My language is words of affirmation. I am a words person and always have been. To ease emotional tension I can write in journals or talk to someone I really trust. I love to hand-write cards and honestly express to others my gratitude, how I am feeling, or what I am thinking in regards to our relationship. The same holds true when words are spoken to me. They can make me feel loved and cherished a million times over, or wreck me for a good while. This has been a good growth opportunity for me as I get older in learning how to deal with others and their words. I have learned that sometimes people are not capable to express themselves, or cannot understand like I am hoping they would. It is then up to me to navigate this in a healthy way and not to hold them at fault. Looking at things realistically helps me to let go, forgive, and love more appropriately and more effectively.
If you would like to know what your Love Language is take a free assessment. There are resources for interacting with your spouse, your kids, your company, your teens, singles, and those in the military.
As said many times before in my writings on this blog, I believe if one dimension of wellness is suffering, the other dimensions will be challenging to keep intact. I am not prefect in this…far from it actually. But, I believe if we are all more mindful of what could be stressing us-big or small, we can approach any upset with more confidence. No, we cannot control our hectic long commutes, but we can find solutions to how we keep our tension down. Books on CD, your favorite tunes, deep diaphragmatic breathing, neck stretches, a delicious cup of coffee, saying something you are grateful for, or listening to your favorite podcast may all aid in taking your mind away from a less than desirable situation. (And this is indeed a discipline!) When it comes to issues bigger than traffic, keep in mind that connecting, fixing wrongs, or relating to others effectively is far from easy. It will take humility, patience, perseverance, and maybe even letting someone down sometimes. As a recovering people pleaser, saying no has gotten easier and made me a healthier woman!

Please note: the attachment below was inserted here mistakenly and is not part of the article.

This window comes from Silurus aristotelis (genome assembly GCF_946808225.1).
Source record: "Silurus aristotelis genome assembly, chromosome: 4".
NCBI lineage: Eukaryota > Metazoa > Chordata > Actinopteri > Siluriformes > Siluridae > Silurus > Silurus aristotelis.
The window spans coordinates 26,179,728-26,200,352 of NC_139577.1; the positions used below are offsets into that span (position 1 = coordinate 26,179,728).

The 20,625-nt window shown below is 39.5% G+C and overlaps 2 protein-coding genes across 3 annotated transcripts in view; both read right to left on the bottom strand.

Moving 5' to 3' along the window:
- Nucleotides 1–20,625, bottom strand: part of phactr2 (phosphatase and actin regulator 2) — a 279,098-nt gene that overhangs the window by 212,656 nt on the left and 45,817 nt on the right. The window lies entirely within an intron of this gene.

I believe we all desire the best for our lives, as well as for those around us. Let each of us remember to be patient and forgiving. Do not hold a grudge. Don’t sweat the small stuff this holiday season. Don’t be afraid to do what you need to do to take care of yourself and maintain your values – doing the right thing always wins eventually. Have open honest conversations with those you love, even if it hurts at first. Talking is healing and necessary for understanding and personal growth. Agree to disagree, get enough sleep, spend time doing things you enjoy. Laugh! (When I am stressed I try watch some Jimmy Kimmel or a watch funny movie!) Stretch, eat healthy, and find people in your life you can trust to engage with- people you can be yourself around!
How is your emotional health today, and what can you do to decide how to tend to it?
In this with you…